The same group of politicians has already had success last year, by securing a European Court of Justice decision which stipulated that the UK could unilaterally revoke Article Fifty and remain in the EU, without the consensus of every other member state.
But is this attempt to block a no-deal departure from the bloc itself inherently anti-democratic?
Walsall UKIP branch chairman Graham Eardley comments on the matter.
Sputnik: What do you make of this attempt by pro-remain MPs to block a no-deal Brexit?
Graham Eardley: Not only is it undemocratic; I think it’s doomed to failure. Boris Johnson seems very determined to get a no-deal, and I’m willing to trust him for now, although he is a Conservative, so there is some slight element of scepticism in that he’ll be able to fully achieve what I believe the majority of the country wants.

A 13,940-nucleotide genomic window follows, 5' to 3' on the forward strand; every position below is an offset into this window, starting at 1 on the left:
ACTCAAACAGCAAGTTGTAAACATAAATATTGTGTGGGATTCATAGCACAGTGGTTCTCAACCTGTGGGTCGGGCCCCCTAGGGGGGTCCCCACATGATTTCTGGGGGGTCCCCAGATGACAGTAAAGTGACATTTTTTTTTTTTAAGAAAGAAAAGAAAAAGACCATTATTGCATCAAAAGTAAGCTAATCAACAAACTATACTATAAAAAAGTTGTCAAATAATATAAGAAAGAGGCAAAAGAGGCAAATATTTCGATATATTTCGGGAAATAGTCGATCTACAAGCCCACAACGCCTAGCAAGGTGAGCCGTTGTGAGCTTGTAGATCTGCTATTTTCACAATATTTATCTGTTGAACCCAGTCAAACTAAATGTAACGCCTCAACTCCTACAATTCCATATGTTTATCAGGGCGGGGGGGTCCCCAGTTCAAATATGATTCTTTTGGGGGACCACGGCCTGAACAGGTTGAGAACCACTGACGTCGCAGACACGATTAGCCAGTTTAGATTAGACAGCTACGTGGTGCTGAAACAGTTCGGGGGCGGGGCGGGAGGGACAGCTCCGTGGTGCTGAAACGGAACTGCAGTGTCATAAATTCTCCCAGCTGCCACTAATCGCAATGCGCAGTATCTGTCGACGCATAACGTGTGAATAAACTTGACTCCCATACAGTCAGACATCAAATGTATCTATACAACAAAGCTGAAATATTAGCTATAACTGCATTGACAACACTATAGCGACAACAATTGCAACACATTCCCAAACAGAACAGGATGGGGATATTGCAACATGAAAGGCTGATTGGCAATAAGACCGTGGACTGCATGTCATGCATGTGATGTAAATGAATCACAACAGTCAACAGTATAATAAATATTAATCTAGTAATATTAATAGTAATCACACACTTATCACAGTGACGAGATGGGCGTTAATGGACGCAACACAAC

Sputnik: Would a no-deal Brexit be as bad as many in parliament claim?
Graham Eardley: I don’t think it would be as bad as many claims. We’ve got John Bolton the US national security advisor in the country at the moment, and as part of his visit he’ll be negotiating a trade deal between Britain and the US, and the US is the largest economy in the world, and If Boris Johnson delivers Brexit; there’s every chance he could win a general election under the current terms.
Sputnik: Could the EU still come back to the table with a trade deal?
Graham Eardley: I think once we’re out negotiating a trade deal with them, it would be a lot easier. There is a chance that we could negotiate what I would consider to be a fair deal for the UK, rather than this withdrawal agreement on the table at the moment which has been roundly rejected by all sides within the UK, although the EU seems to be very intransigent and keeps putting it forward.
The views expressed in this article are solely those of Graham Eardley and do not necessarily reflect the official position of Sputnik.